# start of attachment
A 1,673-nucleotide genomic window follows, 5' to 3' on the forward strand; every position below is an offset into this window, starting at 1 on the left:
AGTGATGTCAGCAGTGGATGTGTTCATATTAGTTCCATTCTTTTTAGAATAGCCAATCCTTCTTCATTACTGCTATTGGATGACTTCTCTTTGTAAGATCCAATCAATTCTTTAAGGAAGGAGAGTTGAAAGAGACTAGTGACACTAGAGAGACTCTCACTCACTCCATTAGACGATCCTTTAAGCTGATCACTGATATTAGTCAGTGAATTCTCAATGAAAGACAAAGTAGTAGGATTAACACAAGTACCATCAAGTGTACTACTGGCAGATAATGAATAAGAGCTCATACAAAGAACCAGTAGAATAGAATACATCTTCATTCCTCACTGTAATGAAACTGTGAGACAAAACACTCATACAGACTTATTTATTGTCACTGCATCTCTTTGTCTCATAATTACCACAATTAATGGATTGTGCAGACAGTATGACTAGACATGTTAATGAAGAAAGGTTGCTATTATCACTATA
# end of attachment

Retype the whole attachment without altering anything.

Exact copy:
A 1,673-nucleotide genomic window follows, 5' to 3' on the forward strand; every position below is an offset into this window, starting at 1 on the left:
AGTGATGTCAGCAGTGGATGTGTTCATATTAGTTCCATTCTTTTTAGAATAGCCAATCCTTCTTCATTACTGCTATTGGATGACTTCTCTTTGTAAGATCCAATCAATTCTTTAAGGAAGGAGAGTTGAAAGAGACTAGTGACACTAGAGAGACTCTCACTCACTCCATTAGACGATCCTTTAAGCTGATCACTGATATTAGTCAGTGAATTCTCAATGAAAGACAAAGTAGTAGGATTAACACAAGTACCATCAAGTGTACTACTGGCAGATAATGAATAAGAGCTCATACAAAGAACCAGTAGAATAGAATACATCTTCATTCCTCACTGTAATGAAACTGTGAGACAAAACACTCATACAGACTTATTTATTGTCACTGCATCTCTTTGTCTCATAATTACCACAATTAATGGATTGTGCAGACAGTATGACTAGACATGTTAATGAAGAAAGGTTGCTATTATCACTATA